private void SetUpIndices()
 {
     indices = new int[(terrainWidth - 1) * (terrainHeight - 1) * 6];
     int counter = 0;
     for (int y = 0; y < terrainHeight - 1; y++)
     {
         for (int x = 0; x < terrainWidth - 1; x++)
         {
             int lowerLeft = x + y*terrainWidth;
             int lowerRight = (x + 1) + y*terrainWidth;
             int topLeft = x + (y + 1) * terrainWidth;
             int topRight = (x + 1) + (y + 1) * terrainWidth;
 
             indices[counter++] = topLeft;
             indices[counter++] = lowerRight;
             indices[counter++] = lowerLeft;
 
             indices[counter++] = topLeft;
             indices[counter++] = topRight;
             indices[counter++] = lowerRight;
         }
     }
 }

We will be drawing twice as much vertices now, that's why the *3 has been replaced by *6. You see the second set of triangles also has been drawn clockwise relative to the camera: first the top-left corner, then the top-right and finally the bottom-right.

Running this code will give you a better 3 dimensional view. We've especially taken care only to use the variables terrainWidth and terrainHeight, so these are the only things we need change to increase the size of our map, together with the contents of the heightData array. It would be nice to find a mechanism to fill this last one automatically, which we'll do in the next chapter.




DirectX Tutorial 7 - Terrain basics

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Or click on one of the topics on this chapter to go there:
  • Scaling the Output Image?
          Hello, I want to add a scale factor for the output...
  • SetUpVertices Loop
          Hello, [Seconds time i gotta type this, might i...
  • Test
          Test because my last topic didnt work Sorry....
  • Question about Corners
          hi riemer, i studied this chapter a long time. ...
  • Indices image in the tutorial
          I was a bit confused with the following: ...
  • Flip the diagonal
          Hi, I am trying to flip the diagonal to create ...
  • Can someone explain the forloop ?
          How does it work? i mean like if x=1 and y=1 and t...
  • System.NullReferenceException
          Hi, I have a problem with declare some stuff. ...
  • Modify the approach
          The tutorial is great, Riemers. For this chapte...
  • understanding of SetUpIndices
          Hi Riemer, I was about to write a long text abo...
  • terrain that changes height
          Hi Riemer! Great tutorials! i wanted to change ...
  • IndexBuffer typeof(int) not excepted
          Hi, I have really been loving the tutorials. Sor...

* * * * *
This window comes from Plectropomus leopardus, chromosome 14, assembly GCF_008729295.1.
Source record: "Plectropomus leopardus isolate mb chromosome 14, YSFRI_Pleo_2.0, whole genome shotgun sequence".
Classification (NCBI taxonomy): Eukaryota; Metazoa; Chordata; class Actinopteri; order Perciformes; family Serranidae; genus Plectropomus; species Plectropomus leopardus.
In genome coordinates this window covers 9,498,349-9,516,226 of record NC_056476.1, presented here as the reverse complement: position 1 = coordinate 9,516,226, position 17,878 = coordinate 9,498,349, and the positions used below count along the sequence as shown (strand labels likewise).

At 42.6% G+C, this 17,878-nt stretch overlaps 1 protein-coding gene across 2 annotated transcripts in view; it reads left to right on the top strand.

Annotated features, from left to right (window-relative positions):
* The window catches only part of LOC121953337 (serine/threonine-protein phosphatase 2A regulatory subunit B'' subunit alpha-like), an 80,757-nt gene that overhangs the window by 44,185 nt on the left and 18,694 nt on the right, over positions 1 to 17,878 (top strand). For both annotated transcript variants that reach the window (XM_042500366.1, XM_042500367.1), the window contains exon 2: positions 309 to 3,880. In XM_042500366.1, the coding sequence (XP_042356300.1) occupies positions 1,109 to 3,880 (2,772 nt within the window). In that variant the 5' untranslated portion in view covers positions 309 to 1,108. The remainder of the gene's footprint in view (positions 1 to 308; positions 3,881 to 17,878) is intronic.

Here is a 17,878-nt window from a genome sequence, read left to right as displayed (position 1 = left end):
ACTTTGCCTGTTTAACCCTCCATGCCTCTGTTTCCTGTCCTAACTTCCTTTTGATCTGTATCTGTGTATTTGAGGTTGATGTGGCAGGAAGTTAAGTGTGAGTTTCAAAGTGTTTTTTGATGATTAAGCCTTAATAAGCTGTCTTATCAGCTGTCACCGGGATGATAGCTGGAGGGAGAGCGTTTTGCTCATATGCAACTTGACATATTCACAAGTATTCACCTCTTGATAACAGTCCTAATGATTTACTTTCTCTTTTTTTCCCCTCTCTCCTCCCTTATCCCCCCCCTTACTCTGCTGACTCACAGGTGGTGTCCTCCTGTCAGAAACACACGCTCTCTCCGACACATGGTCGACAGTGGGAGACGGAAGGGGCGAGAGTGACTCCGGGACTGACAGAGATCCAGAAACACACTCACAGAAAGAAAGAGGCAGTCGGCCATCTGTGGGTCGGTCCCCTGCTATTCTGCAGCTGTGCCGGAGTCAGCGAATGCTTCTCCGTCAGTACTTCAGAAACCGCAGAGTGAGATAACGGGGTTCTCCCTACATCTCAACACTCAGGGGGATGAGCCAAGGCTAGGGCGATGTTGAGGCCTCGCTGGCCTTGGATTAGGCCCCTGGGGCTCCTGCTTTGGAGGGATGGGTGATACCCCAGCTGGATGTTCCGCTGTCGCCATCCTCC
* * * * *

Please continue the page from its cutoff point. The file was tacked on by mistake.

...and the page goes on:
• Different SetUpIndicies() method
          I wrote the SetUpIndicies() method the following w...
  • ResourceUsage.WriteOnly?
          Hey these tutorials are great, however, I have run...
  • Runtime Error Fix for DrawIndex...
          Hello, If you are getting an error on this read...
  • Help with heightData
          Hi, I'm following along with the terrain tutorial...
  • Confusion in Indicies loop
          Hi Riemer, great tutorials about terrain. I got so...
  • Terrain Question?
          I'm sorry, I know it sounds stupid. But I do not ...
  • Empty Screen
          I've tried to get this tutorial to work, and up u...
  • Terrain Basics
          Hi Riemer, The image of the 12 vertices needs t...



    If you don't see any triangle when you run the code, see the note at the end of the previous chapter. Your problem should be solved by creating an array that can store shorts instead of ints and by filling it like this:

     private void SetUpIndices()
     {
         indices = new short[(terrainWidth - 1) * (terrainHeight - 1) * 6];
         int counter = 0;
         for (int y = 0; y < terrainHeight - 1; y++)
         {
             for (int x = 0; x < terrainWidth - 1; x++)
             {
                 short lowerLeft = (short)(x + y * terrainWidth);
                 short lowerRight = (short)((x + 1) + y * terrainWidth);
                 short topLeft = (short)(x + (y + 1) * terrainWidth);
                 short topRight = (short)((x + 1) + (y + 1) * terrainWidth);
     
                 indices[counter++] = topLeft;
                 indices[counter++] = lowerRight;
                 indices[counter++] = lowerLeft;
     
                 indices[counter++] = topLeft;
                 indices[counter++] = topRight;
                 indices[counter++] = lowerRight;
             }
         }
     }


    You can try these exercises to practice what you've learned:
  • Play around with the values of your heightData array.
  • Try to add an extra row to your grid.
    Our code so far:

     using System;
     using System.Collections.Generic;
     using System.Linq;
     using Microsoft.Xna.Framework;
     using Microsoft.Xna.Framework.Audio;
     using Microsoft.Xna.Framework.Content;
     using Microsoft.Xna.Framework.GamerServices;
     using Microsoft.Xna.Framework.Graphics;
     using Microsoft.Xna.Framework.Input;
     using Microsoft.Xna.Framework.Media;
     
     namespace Series3D1
     {
         public class Game1 : Microsoft.Xna.Framework.Game
         {
             GraphicsDeviceManager graphics;
             SpriteBatch spriteBatch;
             GraphicsDevice device;
     
             Effect effect;
             VertexPositionColor[] vertices;
             Matrix viewMatrix;
             Matrix projectionMatrix;